How to Use Endorsements to Win on Election Day

Endorsements can give you an edge and help you win more votes on Election Day.

The right endorsement will help voters know who you are and provide your campaign a level of legitimacy and credibility.

Legitimacy and credibility will help you raise money and recruit volunteers to run your campaign.

Why Endorsements Matter

Human beings are social creatures.

People do care what their co-workers, friends, family members, and neighbors think.

Party, organizational, professional, and special interest group endorsements all put you on the radar screens of voters and donors.

But individual endorsements from local community leaders can give you an edge on Election Day.

An interesting study by  Alison Ledgerwood, Assistant Professor of Psychology at the University of California, Davis, found that voters are very much influenced by other people.

Ledger wood discovered group opinions held by a majority of the group’s members mattered most to voters when the Election was far off in the distant future or when voting absentee.

Additionally, Ledgerwood  found as Election Day closed in, the opinions of individuals held more sway in the minds of voters.

Legerwood’s study is a big endorsement for endorsements.

But using endorsements properly is what gives you the edge.

The Most Effective Use of Endorsements for Any Campaign

Most winning campaigns I have been involved with targeted the use of their endorsements and made excellent use of them as message carriers.

A message carrier is essentially a person the voter will likely recognize, that carry’s the campaign message in a personal manner.

Generally when a campaign is working hard and the candidate is knocking on doors, they tend to build relationships with a lot of people.

Some of these people are going to have a following.  They might be a local well known teacher, police officer, doctor, coach or head of a local residents’ association.

Your campaign may simply find someone that happens to know and influence a lot of people.

Finding and identifying these key people is critical.

Getting them to join your campaign, to be your spokesperson is what can give you your edge with endorsements.

The best use I have seen of these types of endorsements comes in the form of a letter or message on a mailer addressed to voters living in a specific community or precinct.

These types of endorsements seem to work best when tied into local events like precinct coffees and meet and greats.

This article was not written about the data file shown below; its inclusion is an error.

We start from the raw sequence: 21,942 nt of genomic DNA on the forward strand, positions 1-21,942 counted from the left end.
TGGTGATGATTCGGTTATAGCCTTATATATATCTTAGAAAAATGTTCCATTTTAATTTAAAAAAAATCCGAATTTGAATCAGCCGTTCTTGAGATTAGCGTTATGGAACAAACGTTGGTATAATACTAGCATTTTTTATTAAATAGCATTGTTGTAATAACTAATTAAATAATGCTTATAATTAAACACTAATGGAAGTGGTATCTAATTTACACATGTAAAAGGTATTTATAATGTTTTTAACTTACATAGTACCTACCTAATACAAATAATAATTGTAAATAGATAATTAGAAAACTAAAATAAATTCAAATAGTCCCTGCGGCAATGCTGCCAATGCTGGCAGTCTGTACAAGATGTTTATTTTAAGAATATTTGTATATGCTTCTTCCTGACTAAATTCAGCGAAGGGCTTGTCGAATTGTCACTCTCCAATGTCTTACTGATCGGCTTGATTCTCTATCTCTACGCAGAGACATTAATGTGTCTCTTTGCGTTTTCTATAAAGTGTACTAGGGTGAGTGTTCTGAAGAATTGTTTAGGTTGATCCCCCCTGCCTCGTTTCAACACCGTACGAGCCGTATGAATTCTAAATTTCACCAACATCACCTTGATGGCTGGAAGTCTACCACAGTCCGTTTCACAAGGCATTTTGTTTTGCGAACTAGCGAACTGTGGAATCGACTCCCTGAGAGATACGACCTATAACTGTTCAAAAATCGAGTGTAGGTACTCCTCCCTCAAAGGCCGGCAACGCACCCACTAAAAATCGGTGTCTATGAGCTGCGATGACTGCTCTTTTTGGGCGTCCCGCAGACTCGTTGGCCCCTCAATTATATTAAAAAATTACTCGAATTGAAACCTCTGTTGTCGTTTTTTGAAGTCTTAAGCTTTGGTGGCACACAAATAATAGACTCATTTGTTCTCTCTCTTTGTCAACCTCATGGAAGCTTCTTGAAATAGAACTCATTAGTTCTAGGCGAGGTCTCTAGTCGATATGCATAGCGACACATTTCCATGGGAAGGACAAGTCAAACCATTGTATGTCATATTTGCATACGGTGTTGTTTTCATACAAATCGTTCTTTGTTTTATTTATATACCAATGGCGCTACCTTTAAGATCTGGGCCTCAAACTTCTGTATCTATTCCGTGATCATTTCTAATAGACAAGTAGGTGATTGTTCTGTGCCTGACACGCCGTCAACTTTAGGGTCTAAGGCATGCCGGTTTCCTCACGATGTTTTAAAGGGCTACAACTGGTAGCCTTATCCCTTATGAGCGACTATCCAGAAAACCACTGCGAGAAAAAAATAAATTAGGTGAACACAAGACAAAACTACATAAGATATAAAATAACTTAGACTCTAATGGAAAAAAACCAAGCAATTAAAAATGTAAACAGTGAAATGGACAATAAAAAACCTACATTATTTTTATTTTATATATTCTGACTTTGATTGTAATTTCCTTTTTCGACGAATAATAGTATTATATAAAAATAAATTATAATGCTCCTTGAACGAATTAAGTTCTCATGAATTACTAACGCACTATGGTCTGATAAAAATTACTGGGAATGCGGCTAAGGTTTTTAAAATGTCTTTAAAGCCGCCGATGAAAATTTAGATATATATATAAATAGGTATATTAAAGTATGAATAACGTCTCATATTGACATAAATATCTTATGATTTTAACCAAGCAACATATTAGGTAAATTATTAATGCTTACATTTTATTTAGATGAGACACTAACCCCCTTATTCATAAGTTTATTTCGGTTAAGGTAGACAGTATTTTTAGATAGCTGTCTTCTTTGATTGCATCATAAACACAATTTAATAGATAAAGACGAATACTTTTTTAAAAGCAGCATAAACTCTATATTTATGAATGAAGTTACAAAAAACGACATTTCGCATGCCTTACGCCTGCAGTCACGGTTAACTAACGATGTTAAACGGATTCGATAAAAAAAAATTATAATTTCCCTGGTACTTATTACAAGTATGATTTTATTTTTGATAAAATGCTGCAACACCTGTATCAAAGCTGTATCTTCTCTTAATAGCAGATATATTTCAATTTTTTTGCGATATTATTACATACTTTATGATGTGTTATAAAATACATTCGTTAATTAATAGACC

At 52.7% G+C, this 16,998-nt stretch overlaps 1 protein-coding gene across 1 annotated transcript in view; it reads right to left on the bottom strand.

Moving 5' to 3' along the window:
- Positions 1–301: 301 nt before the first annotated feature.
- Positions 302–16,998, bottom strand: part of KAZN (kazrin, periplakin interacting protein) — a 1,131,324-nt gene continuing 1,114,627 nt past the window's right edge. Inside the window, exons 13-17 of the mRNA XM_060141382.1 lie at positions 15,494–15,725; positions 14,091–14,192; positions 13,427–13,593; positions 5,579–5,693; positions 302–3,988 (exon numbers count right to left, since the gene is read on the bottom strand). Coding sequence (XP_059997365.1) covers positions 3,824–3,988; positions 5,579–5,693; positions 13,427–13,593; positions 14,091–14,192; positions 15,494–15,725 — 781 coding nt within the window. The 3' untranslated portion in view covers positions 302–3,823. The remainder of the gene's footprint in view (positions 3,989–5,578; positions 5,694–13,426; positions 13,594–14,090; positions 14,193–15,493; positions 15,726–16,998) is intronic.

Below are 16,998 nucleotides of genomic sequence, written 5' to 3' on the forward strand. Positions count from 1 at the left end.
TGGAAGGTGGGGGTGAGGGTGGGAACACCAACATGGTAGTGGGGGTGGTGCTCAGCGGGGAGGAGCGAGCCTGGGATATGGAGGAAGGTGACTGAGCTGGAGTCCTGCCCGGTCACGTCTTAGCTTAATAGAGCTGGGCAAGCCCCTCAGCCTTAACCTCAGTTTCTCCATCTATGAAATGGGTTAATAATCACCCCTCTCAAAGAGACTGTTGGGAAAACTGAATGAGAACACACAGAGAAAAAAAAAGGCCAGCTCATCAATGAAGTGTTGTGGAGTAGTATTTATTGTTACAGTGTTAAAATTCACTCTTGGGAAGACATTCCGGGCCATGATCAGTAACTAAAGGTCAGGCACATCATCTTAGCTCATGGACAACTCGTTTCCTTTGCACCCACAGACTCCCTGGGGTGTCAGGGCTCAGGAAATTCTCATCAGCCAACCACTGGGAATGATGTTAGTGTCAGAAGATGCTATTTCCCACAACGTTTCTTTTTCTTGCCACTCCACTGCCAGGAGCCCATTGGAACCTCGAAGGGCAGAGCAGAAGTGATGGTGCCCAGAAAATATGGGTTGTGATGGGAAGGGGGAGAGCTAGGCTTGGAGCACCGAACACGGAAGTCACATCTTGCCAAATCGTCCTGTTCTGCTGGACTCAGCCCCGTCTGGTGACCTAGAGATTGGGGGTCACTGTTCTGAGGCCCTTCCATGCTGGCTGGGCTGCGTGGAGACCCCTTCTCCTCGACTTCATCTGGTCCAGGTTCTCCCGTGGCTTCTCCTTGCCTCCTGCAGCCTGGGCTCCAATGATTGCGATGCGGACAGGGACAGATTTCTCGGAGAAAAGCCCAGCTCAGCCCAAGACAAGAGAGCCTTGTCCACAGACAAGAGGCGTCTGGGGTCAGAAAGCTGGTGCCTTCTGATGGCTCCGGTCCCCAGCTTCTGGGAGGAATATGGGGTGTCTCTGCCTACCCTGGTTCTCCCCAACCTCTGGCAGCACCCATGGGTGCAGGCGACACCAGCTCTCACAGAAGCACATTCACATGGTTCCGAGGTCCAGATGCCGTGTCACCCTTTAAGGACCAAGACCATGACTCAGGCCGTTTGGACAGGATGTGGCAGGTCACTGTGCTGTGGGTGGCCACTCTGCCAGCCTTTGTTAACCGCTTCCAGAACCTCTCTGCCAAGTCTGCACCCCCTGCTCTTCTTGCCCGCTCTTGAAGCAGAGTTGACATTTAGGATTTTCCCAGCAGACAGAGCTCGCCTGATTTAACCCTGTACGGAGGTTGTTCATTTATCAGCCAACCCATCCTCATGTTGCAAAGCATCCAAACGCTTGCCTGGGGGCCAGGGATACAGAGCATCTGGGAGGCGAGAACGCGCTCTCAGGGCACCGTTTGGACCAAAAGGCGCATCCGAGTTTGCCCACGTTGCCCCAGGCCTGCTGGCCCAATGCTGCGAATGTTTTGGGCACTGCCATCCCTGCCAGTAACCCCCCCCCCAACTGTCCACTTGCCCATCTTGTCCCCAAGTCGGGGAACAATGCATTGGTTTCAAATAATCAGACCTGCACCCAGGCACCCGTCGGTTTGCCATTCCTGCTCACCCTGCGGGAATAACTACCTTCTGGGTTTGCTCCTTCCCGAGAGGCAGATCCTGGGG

Where and to Whom Endorsements Matter

Endorsements should be targeted to the people and the places they are most relevant.

Geography, sections of town, specific precincts and how they relate to local issues should all play a role in who a campaign uses as an endorsement.

For instance, if there a particular development project, land use matter, or quality of life issue in a particular community relevant to a particular endorsement, then using that endorsement as a message carrier should be considered.

A great example would be a Neighborhood Watch person endorsing you and making the case to voters that you would be tough on crime.

Maybe, there is a stop sign that is needed in a neighborhood.

A letter from a parent to the neighborhood talking about their support for you and how you are committed to finding the funding for the needed sign.

Endorsements Don’t Fit All Voters

A Republican Party endorsement is not relevant to Democrats, Independents, or Green Party members.

Labor union endorsements are likely not going to be well received by Republicans.

They’re  likely not that significant to a lot of Democratic voters these days either.

A National Rifle Association endorsement will probably be a big negative to most Democrats.  But in some rural parts of the country maybe not.

The same goes with environmental issues, immigration issues, religious issues, business interests, women’s issues – you name it.

All these groups and issues have a particular audience.

For some voters they matter a lot, some very little if at all.

Some voters could be completely turned off by a particular endorsement.

The best thing to do is to test endorsements with a poll.

It’s important to know your community, know your voters, and really think out your strategy for using endorsements.

The Bottom Line on Endorsements

Endorsements are a good thing to have.

Endorsements can be helpful and give your campaign an edge towards victory.

The right endorsements look impressive and definitely provide you the credibility to help in fundraising and recruiting volunteers.  This is always a good thing.

Endorsements can be effective message carriers to deliver targeted messages to targeted voters.

But don’t look at any endorsement like it is a silver bullet.

And don’t look at not getting a particular endorsement as something that will derail your campaign.

The bottom line for endorsements is that they can be helpful but they will never trump a good message and a really hardworking and motivated candidate.